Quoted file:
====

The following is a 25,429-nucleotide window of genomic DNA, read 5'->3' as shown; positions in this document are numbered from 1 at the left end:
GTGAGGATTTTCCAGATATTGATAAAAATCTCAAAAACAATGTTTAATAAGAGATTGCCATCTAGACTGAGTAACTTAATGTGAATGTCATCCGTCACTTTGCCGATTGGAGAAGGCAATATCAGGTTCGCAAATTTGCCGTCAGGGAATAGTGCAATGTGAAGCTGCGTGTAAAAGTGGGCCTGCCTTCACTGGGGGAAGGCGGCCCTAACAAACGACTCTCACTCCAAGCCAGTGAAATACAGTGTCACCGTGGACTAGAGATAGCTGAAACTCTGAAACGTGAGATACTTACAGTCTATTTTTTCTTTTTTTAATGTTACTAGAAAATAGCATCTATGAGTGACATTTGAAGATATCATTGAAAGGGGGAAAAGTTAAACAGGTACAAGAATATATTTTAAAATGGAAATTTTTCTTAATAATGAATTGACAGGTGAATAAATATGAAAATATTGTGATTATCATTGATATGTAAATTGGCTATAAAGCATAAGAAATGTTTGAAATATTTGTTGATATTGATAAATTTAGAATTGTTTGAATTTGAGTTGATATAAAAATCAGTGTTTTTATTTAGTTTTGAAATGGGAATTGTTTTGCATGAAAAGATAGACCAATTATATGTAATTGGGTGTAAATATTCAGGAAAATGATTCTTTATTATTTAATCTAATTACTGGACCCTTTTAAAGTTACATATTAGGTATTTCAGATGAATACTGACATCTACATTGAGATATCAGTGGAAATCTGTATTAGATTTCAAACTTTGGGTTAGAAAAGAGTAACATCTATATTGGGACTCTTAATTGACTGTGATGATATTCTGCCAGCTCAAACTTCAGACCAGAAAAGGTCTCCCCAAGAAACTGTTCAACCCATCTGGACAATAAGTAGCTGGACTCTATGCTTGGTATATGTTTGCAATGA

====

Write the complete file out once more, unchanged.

The following is a 25,429-nucleotide window of genomic DNA, read 5'->3' as shown; positions in this document are numbered from 1 at the left end:
GTGAGGATTTTCCAGATATTGATAAAAATCTCAAAAACAATGTTTAATAAGAGATTGCCATCTAGACTGAGTAACTTAATGTGAATGTCATCCGTCACTTTGCCGATTGGAGAAGGCAATATCAGGTTCGCAAATTTGCCGTCAGGGAATAGTGCAATGTGAAGCTGCGTGTAAAAGTGGGCCTGCCTTCACTGGGGGAAGGCGGCCCTAACAAACGACTCTCACTCCAAGCCAGTGAAATACAGTGTCACCGTGGACTAGAGATAGCTGAAACTCTGAAACGTGAGATACTTACAGTCTATTTTTTCTTTTTTTAATGTTACTAGAAAATAGCATCTATGAGTGACATTTGAAGATATCATTGAAAGGGGGAAAAGTTAAACAGGTACAAGAATATATTTTAAAATGGAAATTTTTCTTAATAATGAATTGACAGGTGAATAAATATGAAAATATTGTGATTATCATTGATATGTAAATTGGCTATAAAGCATAAGAAATGTTTGAAATATTTGTTGATATTGATAAATTTAGAATTGTTTGAATTTGAGTTGATATAAAAATCAGTGTTTTTATTTAGTTTTGAAATGGGAATTGTTTTGCATGAAAAGATAGACCAATTATATGTAATTGGGTGTAAATATTCAGGAAAATGATTCTTTATTATTTAATCTAATTACTGGACCCTTTTAAAGTTACATATTAGGTATTTCAGATGAATACTGACATCTACATTGAGATATCAGTGGAAATCTGTATTAGATTTCAAACTTTGGGTTAGAAAAGAGTAACATCTATATTGGGACTCTTAATTGACTGTGATGATATTCTGCCAGCTCAAACTTCAGACCAGAAAAGGTCTCCCCAAGAAACTGTTCAACCCATCTGGACAATAAGTAGCTGGACTCTATGCTTGGTATATGTTTGCAATGA